A Blog Around The Clock

The series of interviews with some of the participants of the 2008 Science Blogging Conference was quite popular, so I decided to do the same thing again this year, posting interviews with some of the people who attended ScienceOnline’09 back in January.

Today, I asked one of my SciBlings and friends, Scicurious of the Neurotopia, to answer a few questions.

Welcome to A Blog Around The Clock. Would you, please, tell my readers a little bit more about yourself? Who are you? What is your (scientific) background?

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My name is Scicurious (please, call my Sci), and I’m a grad student studying Pharmacology at a Southeastern University of Good Reputation. Every once in a while, I think I see the end of the tunnel, but it turns out I was fooling myself.

What do you want to do/be when (and if ever) you grow up?

A Mad Scientist. MWAH-HA-HA-HA. Honestly, it’s amazing how many of us didn’t know what to do with ourselves after college, and now it’s amazing how many of us don’t know what to do with ourselves after grad school. I guess I better begin thinking of that right about now, huh…it will definitely involve world domination.

What is your Real Life job?

Grad student. It’s a lot less glamorous than it sounds. I don’t suffer at all from paparazzi.

What aspect of science communication and/or particular use of the Web in science interests you the most?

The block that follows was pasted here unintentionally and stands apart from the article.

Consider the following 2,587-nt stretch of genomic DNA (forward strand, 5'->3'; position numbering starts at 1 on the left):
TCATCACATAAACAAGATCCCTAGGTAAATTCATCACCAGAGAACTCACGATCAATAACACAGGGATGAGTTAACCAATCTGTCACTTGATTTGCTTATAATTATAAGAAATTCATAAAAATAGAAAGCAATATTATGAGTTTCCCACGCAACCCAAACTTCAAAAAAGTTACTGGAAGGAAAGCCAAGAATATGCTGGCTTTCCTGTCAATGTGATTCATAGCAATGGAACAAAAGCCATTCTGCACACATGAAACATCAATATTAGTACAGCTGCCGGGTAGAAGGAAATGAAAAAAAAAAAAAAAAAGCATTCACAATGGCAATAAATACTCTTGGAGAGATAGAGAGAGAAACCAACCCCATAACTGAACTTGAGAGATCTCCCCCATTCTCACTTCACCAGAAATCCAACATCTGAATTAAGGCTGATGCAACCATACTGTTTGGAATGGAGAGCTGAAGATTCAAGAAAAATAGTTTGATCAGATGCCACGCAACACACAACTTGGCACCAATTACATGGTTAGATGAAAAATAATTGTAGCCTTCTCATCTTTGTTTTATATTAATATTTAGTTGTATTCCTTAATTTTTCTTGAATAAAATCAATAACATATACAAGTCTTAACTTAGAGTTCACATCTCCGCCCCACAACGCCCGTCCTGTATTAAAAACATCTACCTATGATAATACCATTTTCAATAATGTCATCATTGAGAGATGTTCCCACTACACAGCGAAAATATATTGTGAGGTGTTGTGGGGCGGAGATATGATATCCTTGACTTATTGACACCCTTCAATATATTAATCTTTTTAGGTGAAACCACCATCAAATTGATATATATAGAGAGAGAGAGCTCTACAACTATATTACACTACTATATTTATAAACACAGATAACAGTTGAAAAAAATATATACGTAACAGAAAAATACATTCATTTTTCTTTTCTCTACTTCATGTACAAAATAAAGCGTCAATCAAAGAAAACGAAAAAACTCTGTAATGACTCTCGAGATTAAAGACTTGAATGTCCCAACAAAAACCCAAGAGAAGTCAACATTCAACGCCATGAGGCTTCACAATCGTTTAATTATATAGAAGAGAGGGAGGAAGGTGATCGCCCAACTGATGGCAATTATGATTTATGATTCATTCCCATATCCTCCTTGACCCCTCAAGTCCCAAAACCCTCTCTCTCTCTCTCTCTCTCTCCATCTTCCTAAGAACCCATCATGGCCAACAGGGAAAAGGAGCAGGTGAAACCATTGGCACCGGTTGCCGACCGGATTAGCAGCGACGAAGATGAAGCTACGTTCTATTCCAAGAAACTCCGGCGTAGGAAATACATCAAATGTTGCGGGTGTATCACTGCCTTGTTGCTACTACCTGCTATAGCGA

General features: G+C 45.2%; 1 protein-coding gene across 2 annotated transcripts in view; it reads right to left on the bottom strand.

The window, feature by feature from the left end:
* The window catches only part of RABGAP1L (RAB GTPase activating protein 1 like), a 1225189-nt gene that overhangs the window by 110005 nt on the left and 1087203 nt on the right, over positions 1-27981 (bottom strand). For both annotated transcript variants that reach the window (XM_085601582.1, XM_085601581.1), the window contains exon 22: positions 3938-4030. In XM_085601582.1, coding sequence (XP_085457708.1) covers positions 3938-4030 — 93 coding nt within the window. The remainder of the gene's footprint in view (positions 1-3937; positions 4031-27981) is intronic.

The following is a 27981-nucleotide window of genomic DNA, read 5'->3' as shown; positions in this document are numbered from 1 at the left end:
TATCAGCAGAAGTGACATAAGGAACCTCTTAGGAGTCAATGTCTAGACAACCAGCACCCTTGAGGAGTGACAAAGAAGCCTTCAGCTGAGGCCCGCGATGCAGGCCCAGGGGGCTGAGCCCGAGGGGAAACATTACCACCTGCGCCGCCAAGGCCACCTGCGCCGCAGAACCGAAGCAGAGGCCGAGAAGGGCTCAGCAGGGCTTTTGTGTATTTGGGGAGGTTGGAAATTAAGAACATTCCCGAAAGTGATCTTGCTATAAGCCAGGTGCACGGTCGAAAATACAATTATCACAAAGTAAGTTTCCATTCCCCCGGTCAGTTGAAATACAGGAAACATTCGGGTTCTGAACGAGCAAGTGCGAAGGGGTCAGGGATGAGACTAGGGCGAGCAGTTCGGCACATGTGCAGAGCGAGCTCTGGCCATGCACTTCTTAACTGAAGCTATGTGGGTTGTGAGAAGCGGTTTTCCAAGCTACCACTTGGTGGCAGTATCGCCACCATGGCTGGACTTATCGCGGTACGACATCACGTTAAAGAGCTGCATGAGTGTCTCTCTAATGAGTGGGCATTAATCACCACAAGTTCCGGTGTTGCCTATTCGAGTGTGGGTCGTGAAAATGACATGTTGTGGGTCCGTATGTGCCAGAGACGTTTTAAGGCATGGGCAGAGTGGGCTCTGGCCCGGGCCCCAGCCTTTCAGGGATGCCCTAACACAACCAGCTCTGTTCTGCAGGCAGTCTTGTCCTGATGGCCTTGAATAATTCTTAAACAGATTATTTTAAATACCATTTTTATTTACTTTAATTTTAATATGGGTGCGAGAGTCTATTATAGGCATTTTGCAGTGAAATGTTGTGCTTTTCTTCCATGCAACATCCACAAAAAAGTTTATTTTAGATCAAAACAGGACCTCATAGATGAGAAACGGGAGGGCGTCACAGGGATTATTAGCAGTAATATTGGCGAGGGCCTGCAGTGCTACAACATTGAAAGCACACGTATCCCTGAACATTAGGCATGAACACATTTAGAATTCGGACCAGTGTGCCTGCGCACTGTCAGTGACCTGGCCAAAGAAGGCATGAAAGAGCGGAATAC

I really love learning in a wide variety, and sharing ideas with a large number of people. I love that, since beginning to read science blogs, I’ve found out so much more about my field, and expanded my knowledge base in other fields. I think it’s the spread of knowledge to both other scientists and lay people that interests me the most.

How does (if it does) blogging figure in your work? How about social networks, e.g., Twitter, FriendFeed and Facebook?

In my real work? It doesn’t. I blog on my own time, and never on my Real Work. However, you can find me on Twitter, and I hear there’s a Facebook group as well. I love blogging and sharing information and educating, but work and blogging need to stay separate for now.

But indirectly, there’s been a massive effect of blogging on my work. My knowledge of other areas has increased exponentially, and now it seems that the instant something big comes out in my field, I know. So it’s been a positive influence, over all. And I’ve made some awesome friends and contacts.

When and how did you discover science blogs? What are some of your favourites?

Funny, that. See, I went to this coffee shop one day and met this guy Coturnix. I hear you know him… Someone had told me that he could help me break into the world of science writing. And he told me to start a science blog. So I spent the next day or so checking out blogs, and thinking “hey! This is pretty sweet!” And thus, Scicurious was born.

Favorites? I hate playing favorites. I have to say I LOVE “What the hell is wrong with you, I’m mean, damn” because the title kills me. I go there when I’m feeling down just to read the title and laugh. Otherwise, I’ve got a LOT of blogs I read every day. Everyone has their good and bad days.

You led a session about History of Science at the conference – how did that go and what did you learn from it?

Well, I’ve never led a session on ANYTHING before, so I guess it went well for my first time! It was great to have gg and Laelaps there with me, I love those guys. Gg in particular knows SO much about the history of science, and has so much to share.